The fundamental principal of democracy, is to empower the people to manage their quality of life as per their ability and choice. More and more governments of the world are working towards devolution of powers to the local communities, to establish, what’s commonly known as home rule.
Pakistan, on the face of it, has a federation system, but on-ground it is a unitary system of governance, where the provincial units’ powers may be broadened and narrowed, by the central government, though political power may be delegated through devolution to local government by statute, but the central government remains supreme and can abrogate the acts of devolved governments or curtail their powers.
Local communities are given power of well-being – aimed at providing substantial scope for them to improve the economic, social and environmental well-being of their areas. Central government however, focus on maintaining national security and exercising international diplomacy, including the right to sign binding treaties with other countries.
The central government basically have the power to make laws for the whole country, in contrast with local governments, which covers the issues of local community. Today, local government is considered the most important function of the government, because it directly effects the issues faced by common men. The public is more affected by local government (lowest level of government) and can more easily influence local government than any other level of government. Most of the services provided by government that affects the everyday lives of locals are provided through their local bodies/public institutions, cities, special districts and administrative units. Whether it is drinking water, sewer services, public schools, irrigation water, roads, police, courts, jails or trash disposal, local government is at the core of it.
In Pakistan, unitary system is a perfect system for feudalism, to commit corruption from far, while local representatives will say, I’m powerless, all decisions are made in Islamabad or in provincial HQ. Karachi is perfect example of this, nobody owns in, everyone blames each other: local govt, provincial, federal. That’s the reason how govt. get away with not performing their duties, because the locals don’t see them daily. The people in power are far, far away from locals’ accountability. Most of the time, they’re not familiar with the problems of the local community. People of Pakistan (majority of who are naive), have no hope in their local community situation getting better through govt. that’s way they don’t vote. The problem of Pakistan.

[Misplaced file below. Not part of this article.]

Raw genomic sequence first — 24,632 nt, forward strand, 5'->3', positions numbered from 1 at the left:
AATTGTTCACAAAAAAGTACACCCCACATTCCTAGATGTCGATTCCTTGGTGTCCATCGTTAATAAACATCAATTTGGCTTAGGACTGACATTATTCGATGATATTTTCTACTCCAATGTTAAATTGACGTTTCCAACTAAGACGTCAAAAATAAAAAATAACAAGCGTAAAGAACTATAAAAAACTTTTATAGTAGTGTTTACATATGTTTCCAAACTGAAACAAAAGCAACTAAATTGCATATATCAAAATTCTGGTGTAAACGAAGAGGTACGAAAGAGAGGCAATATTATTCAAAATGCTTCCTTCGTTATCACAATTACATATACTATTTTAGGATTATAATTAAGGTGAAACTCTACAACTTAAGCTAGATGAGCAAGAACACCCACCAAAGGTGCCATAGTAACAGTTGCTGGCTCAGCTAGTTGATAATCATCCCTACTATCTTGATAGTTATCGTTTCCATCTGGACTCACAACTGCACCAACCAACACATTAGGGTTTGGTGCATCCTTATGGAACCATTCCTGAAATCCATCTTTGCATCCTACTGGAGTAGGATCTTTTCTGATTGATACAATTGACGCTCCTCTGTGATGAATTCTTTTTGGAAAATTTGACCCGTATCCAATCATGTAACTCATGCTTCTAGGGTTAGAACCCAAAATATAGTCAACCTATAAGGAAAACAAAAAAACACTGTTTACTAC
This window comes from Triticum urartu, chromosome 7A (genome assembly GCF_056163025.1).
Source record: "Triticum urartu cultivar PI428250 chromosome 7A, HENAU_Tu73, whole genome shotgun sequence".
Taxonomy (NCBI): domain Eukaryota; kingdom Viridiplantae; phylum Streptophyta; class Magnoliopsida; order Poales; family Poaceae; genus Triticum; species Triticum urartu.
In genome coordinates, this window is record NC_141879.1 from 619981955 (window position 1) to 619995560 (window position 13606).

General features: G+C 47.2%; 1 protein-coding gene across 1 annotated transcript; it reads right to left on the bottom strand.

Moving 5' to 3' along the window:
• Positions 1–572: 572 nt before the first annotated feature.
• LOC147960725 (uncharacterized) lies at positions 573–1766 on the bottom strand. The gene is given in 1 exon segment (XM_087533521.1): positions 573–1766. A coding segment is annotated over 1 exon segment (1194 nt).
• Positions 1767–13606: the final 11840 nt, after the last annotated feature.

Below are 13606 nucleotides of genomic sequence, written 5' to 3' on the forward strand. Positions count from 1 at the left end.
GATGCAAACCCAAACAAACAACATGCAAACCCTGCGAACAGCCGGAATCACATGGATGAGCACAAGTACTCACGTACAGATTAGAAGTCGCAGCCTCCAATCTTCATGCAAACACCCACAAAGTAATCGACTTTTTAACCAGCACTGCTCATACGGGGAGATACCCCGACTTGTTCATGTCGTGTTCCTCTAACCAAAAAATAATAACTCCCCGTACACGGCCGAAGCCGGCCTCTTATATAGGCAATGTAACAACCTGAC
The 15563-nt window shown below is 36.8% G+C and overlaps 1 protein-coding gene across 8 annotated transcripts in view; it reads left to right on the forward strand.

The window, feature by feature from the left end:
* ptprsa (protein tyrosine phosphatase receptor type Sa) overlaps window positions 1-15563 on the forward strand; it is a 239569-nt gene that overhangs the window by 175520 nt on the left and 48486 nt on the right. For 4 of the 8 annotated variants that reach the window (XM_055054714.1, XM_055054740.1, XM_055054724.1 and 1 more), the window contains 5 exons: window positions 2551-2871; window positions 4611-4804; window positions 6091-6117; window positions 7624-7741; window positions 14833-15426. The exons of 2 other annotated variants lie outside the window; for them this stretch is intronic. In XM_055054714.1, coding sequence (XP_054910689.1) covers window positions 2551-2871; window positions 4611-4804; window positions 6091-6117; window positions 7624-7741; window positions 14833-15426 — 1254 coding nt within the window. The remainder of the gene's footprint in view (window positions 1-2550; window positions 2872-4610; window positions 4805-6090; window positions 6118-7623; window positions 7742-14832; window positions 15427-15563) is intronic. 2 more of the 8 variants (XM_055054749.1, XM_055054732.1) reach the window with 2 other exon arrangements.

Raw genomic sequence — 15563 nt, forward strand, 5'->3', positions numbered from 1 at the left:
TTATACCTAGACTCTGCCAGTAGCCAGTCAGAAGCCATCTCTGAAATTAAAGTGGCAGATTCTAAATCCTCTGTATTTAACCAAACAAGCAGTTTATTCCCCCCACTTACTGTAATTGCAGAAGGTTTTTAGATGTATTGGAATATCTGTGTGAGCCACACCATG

Under the current circumstances (ie Capitalist democracy), I would support further addition of provinces in Pakistan, based on its geography, population and governance needs today. Basically, I would support more empowerment to local communities, that’s how the world democracies functions today. So, that local representatives are able to serve their localities better, instead of rulers making decision thousands of kilometers away, from govt empires. This would dispel the culture of government rulers, instead promote government servants, were smartest from every locality comes up to serve their respective locality, understanding its needs and the resource constraints.
I’m sure there are many cities/towns/villages deprived of political rights in Pakistan, but Karachi is an easy example in this context, which is suffering from acute lack of equal rights in government, resulting in imbalance of resources to/from Karachi, where locals does not have power to manage the city and it’s a mess since decades. Idea is to empower the locals for home rule, where they are autonomous to create laws, charge tax, employ resources, manage complete quality of life. You can call this empowerment as: province, local government, or municipality, city-council, or whatever, Karachi remains a prime case for urban secession.
That’s good information, but I doubt it is that of a problem in Karachi. The situation is opposite in Karachi, take eg quota system in civil services, locals has 7.6% quota. I think Karachi is the most ethnically diverse place in the country. By local, I simply meant, local residents. That’s how it’s defined in local government system of the world. It can be anyone living in Karachi. Indeed, lack of political rightis not just problem of Karachi, but all of Pakistan. Karachi having high literacy rate, are more aware to object the feudal system and it’s visibly obvious how powerless Karachi’s elected representatives are.
Everyone empowers people today, Central govt is a thing of the past. Under current system, province still has some powers for their territory, from federal, so is the demand for provincial status for Karachi. But I agree, I’d demand for empowerment, whatever way it is.
Center should run foreign affairs, defense, national interests, while locals should worry about their water, roads, parks, police, healthcare, etc. Living in archaic system, we’ll face archaic problems.
Call it administrative unit.